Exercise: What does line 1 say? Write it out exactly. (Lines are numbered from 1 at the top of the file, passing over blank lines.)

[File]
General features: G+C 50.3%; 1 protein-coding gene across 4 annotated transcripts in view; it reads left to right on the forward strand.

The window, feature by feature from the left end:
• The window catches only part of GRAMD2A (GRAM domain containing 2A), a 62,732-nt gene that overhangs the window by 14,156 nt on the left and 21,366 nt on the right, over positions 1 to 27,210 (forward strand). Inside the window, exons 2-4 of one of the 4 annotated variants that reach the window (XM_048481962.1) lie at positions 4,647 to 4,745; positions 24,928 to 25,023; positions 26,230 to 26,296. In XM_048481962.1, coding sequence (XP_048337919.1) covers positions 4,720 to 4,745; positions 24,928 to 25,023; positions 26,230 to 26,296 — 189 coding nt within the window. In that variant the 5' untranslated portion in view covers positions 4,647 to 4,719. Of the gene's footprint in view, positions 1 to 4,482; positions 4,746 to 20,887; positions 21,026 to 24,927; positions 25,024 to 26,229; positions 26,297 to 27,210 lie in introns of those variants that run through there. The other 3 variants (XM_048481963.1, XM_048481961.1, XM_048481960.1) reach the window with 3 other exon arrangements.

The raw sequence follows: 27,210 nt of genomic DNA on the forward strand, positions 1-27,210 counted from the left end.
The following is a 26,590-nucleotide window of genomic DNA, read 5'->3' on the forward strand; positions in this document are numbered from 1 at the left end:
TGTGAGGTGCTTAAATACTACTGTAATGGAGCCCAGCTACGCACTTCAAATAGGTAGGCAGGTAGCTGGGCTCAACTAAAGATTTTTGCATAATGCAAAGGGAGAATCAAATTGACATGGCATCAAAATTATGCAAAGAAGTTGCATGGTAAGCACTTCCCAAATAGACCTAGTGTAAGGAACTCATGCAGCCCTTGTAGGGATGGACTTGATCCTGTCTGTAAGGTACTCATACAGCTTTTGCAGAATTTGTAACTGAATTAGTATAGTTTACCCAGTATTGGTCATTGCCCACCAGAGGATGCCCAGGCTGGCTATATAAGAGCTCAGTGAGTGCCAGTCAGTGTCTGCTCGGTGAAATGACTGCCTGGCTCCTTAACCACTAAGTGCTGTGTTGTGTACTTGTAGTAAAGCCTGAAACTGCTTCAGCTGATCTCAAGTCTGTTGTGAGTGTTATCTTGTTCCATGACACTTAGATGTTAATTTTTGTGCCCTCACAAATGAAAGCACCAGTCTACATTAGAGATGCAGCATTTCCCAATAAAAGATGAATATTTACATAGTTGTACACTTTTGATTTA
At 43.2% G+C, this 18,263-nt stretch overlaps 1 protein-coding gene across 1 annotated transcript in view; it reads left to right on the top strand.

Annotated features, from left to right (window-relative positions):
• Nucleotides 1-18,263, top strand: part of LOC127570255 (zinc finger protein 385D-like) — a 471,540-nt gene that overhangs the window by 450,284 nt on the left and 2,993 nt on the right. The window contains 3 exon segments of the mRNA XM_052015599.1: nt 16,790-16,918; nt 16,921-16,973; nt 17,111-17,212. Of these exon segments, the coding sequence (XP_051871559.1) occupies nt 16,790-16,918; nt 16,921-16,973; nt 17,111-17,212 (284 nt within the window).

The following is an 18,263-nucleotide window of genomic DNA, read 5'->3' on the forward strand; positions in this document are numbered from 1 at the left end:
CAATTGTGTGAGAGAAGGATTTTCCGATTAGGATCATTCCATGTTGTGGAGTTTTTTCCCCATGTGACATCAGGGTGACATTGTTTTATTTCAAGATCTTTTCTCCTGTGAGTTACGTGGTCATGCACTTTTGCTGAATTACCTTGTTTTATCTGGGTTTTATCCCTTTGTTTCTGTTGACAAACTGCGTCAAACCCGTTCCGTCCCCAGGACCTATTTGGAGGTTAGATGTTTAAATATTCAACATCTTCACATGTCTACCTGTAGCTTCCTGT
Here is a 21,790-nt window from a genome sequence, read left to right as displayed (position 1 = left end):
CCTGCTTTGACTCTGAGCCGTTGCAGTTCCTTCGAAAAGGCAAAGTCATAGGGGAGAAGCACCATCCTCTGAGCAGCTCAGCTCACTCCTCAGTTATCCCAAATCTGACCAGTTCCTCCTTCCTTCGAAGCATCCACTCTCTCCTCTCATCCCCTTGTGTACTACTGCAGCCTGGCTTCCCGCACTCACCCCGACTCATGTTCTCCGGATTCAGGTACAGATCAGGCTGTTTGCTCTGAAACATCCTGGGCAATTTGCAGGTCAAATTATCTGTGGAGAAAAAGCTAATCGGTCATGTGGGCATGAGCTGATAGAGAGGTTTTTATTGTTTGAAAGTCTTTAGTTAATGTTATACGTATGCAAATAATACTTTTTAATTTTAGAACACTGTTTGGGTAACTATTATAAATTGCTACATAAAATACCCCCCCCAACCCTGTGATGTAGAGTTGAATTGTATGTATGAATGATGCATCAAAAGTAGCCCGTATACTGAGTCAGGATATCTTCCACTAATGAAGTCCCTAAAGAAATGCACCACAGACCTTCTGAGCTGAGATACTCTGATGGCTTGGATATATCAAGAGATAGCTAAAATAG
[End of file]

General features: G+C 50.3%; 1 protein-coding gene across 4 annotated transcripts in view; it reads left to right on the forward strand.